The satisfaction is enormous when there is a great demand for quality planting material produced through in vitro culture in crops like banana, black pepper. However, there is a sense of disquiet in working on genetic transformation of crops in a developing country like ours where there is widespread opposition by different groups against use of GM crops. Though there are regulations and regulatory bodies to oversee the commercialisation of these crops, why is it that there is so much opposition even though everyone agrees the technology is excellent. There is a huge cost involved in testing of these crops before commercialisation beyond the scope of individual players. So is the end justifying the means? It is an open question.
Secondly, I have been working on reducing costs of tissue culture propagation and am familiar with the IAEA publication pointed out by E.M. Muralidharan in Message 63. I would be glad to know of initiatives in this regard in other countries
Dr. R. Keshavachandran
Professor, Centre for Plant Biotechnology and Molecular Biology
Coordinator, Bioinformatics Centre,
Kerala Agricultural University,
IT-BT Complex, Vellanikkara
Thrissur- 680 656,
Ph: 0487-2371994(O); 2362808 (R)
rkeshavachandran (at) gmail.com
[1. The publication referred to above is on 'Low cost options for tissue culture technology in developing countries' (http://www-pub.iaea.org/MTCD/publications/PDF/te_1384_web.pdf
2. Regarding the comments on GMOs above, I wish to remind participants that, as mentioned in Section 3.3 of the Background Document, discussion in the conference should not consider the issues of whether GMOs should or should not be used per se or the attributes, positive or negative, of GMOs themselves. Instead, the goal is to bring together and discuss specific experiences of applying biotechnologies (including genetic modification) in the past in developing countries...Moderator].
Sent: 02 July 2009 11:35
Subject: 83: Re: The pursuit of academic butterflies
I am David Jordan, Principal Sorghum Plant Breeder for the Queensland Department of Primary Industries in Australia. I work as a practicing plant breeder and lead projects in molecular marker development and utilization.
I agree strongly with many of the comments made by Denis Murphy (Message 80) and others about the gap between basic and applied research. In both developed and developing countries the approach to the development and implementation of biotechnologies is often driven by technology or basic research agendas rather than being aimed at solving applied problems. In many cases this leads to the potential impact of technologies being oversold resulting in inappropriate choices of technologies and misallocation of applied research resources. These negative impacts are often exacerbated by the redirection of research efforts to the next technology before the previous technology is implemented. Molecular marker technology has great potential to improve genetic gain in plant breeding programs but it also provides many examples of these types of problems. I suspect that in many cases the lack of motivation among breeders to use molecular marker technology mentioned in a previous posting is a result of a not unreasonable scepticism about the value of deploying such technologies within their programs. [The posting referred to is probably that by PK Gupta (nr. 2) who noted that some success had been achieved in India in the development and use of marker-assisted selection (MAS) in crops; briefly described some varieties that had been developed with MAS; and, finally, wrote that the reasons for slow pace of work in the use of molecular markers "involve lack of expertise and motivation with those involved in breeding, and lack of cooperation between molecular biologists and plant breeders. The economics involving the use of marker technology in plant breeding (relative to conventional plant breeding) is another reason for not adopting this technology"...Moderator].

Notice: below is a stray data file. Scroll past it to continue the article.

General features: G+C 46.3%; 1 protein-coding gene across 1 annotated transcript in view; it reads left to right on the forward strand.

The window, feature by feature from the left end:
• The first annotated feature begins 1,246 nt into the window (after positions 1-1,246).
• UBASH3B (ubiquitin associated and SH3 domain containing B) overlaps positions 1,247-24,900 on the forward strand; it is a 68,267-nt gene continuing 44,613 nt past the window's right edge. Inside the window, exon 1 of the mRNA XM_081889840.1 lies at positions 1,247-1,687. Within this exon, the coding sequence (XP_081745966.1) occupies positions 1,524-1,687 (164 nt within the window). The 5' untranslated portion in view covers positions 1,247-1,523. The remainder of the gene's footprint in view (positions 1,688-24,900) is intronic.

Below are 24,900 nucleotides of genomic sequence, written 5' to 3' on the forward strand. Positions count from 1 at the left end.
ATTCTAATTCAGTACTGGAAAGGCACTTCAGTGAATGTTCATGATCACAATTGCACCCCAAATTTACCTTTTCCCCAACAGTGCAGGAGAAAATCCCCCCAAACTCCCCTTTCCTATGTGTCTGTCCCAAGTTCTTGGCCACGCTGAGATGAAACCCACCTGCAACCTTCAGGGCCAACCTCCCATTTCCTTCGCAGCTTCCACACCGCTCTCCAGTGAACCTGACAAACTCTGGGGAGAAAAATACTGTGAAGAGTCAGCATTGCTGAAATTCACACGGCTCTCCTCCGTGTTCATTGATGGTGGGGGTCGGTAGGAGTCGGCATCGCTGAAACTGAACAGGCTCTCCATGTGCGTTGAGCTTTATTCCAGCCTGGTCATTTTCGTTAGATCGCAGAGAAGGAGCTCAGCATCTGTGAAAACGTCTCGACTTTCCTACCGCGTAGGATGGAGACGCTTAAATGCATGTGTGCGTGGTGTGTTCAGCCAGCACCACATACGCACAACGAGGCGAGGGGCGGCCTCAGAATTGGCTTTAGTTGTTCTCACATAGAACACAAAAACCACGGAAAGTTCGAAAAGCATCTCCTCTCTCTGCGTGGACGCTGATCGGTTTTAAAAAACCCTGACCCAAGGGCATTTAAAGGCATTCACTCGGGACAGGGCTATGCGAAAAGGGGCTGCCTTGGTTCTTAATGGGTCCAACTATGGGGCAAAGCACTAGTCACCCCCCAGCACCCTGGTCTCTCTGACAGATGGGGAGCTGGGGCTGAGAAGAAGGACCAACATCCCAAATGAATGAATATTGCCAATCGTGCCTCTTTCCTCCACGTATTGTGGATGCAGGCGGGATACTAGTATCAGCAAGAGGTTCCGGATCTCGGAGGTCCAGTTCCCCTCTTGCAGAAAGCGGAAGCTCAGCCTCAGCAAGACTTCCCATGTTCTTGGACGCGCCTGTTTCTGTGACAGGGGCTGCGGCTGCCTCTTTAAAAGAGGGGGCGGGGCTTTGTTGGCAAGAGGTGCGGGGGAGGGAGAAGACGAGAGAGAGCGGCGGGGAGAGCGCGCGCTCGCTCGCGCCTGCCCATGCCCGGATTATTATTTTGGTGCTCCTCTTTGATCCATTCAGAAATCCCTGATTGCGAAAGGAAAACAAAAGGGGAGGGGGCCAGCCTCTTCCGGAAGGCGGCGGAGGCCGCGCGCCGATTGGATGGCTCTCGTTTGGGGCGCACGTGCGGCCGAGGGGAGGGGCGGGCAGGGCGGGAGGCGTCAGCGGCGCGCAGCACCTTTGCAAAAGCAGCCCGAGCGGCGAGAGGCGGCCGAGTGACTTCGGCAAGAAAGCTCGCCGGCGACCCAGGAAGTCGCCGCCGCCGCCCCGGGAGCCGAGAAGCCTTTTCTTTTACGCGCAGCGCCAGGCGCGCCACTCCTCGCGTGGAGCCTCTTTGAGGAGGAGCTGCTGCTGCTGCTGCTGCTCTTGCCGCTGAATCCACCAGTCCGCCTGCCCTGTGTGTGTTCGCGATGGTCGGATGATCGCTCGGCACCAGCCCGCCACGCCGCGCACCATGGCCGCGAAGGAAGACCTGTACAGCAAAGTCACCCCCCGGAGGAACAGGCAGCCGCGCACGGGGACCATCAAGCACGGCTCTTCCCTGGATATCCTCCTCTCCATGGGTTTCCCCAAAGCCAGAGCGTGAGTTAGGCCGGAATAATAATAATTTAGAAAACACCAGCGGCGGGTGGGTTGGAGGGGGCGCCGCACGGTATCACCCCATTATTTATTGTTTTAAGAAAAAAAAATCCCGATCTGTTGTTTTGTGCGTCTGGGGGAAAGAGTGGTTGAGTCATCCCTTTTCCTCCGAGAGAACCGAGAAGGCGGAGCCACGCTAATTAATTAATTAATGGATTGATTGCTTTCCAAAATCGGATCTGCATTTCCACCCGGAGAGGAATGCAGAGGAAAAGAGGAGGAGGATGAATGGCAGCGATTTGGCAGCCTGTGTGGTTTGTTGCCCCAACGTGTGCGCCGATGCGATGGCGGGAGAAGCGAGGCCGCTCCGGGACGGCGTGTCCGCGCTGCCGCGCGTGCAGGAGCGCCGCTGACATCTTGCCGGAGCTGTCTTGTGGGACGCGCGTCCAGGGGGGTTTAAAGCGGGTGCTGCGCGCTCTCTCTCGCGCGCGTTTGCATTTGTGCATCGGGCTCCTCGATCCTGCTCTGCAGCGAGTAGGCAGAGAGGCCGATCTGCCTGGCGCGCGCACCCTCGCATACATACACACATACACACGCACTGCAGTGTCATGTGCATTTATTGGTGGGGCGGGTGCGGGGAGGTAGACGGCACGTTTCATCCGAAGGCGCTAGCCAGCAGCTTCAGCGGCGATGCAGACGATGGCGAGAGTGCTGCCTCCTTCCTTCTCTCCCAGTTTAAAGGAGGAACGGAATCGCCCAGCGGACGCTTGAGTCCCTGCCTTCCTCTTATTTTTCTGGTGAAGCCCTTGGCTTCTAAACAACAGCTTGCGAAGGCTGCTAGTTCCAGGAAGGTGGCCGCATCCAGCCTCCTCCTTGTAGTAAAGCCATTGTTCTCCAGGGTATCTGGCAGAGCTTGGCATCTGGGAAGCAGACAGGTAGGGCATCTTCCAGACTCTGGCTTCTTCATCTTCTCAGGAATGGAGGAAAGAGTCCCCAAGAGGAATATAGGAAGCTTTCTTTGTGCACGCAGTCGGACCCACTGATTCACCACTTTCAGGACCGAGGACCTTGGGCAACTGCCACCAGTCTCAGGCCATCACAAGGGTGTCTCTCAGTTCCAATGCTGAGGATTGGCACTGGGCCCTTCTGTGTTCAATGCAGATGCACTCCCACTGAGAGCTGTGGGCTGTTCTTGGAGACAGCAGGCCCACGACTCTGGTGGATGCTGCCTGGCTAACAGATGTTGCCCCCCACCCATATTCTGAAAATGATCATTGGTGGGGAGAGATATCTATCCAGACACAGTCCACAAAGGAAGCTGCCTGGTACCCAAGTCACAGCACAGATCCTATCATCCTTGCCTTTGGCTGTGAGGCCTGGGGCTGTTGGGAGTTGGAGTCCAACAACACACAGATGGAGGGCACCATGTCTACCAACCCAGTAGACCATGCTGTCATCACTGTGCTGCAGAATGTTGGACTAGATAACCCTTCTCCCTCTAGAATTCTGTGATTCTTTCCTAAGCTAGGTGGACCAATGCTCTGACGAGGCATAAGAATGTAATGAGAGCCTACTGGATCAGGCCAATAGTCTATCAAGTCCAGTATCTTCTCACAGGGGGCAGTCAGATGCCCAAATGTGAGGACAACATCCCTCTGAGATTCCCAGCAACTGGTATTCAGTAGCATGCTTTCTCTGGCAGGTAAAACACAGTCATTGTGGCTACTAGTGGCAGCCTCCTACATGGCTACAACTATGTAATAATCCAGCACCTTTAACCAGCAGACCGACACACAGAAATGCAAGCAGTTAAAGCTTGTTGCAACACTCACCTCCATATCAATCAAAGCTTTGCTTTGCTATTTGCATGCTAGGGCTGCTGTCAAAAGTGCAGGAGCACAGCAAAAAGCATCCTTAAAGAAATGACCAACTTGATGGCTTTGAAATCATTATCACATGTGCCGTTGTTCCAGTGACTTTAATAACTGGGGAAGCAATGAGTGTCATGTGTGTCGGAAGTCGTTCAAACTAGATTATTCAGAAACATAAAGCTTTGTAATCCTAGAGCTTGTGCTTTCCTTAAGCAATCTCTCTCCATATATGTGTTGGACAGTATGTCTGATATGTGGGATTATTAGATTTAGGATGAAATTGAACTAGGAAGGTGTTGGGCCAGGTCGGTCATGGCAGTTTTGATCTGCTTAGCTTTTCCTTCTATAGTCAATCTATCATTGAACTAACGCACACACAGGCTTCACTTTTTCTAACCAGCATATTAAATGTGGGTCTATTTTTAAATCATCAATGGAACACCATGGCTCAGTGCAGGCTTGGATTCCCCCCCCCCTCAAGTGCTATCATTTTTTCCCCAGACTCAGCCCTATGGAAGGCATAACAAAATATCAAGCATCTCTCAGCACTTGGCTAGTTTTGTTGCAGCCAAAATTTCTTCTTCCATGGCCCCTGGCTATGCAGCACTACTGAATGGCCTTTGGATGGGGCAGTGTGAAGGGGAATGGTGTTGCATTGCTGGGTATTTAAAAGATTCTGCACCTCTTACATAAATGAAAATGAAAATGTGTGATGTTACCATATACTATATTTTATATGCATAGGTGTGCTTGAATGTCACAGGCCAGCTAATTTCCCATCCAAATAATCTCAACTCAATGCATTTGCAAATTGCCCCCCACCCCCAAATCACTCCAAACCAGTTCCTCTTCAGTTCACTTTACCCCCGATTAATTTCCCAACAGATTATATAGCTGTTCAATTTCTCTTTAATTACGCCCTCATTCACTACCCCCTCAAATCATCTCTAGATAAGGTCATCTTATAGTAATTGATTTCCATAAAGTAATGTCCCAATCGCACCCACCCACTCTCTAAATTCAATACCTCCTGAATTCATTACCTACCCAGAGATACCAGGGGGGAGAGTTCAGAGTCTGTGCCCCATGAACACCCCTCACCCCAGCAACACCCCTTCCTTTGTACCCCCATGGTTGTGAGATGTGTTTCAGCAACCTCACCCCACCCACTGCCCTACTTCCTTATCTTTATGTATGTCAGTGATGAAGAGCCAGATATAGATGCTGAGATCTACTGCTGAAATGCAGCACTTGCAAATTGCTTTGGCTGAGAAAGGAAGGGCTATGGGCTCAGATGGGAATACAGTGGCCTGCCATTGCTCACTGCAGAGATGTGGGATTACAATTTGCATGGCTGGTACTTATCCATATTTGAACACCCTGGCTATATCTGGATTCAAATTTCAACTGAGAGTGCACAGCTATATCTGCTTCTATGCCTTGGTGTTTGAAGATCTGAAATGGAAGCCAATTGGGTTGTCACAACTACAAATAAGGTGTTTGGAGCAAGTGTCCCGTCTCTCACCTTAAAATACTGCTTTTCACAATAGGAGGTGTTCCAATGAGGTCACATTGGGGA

In my experience, marker technology works well if: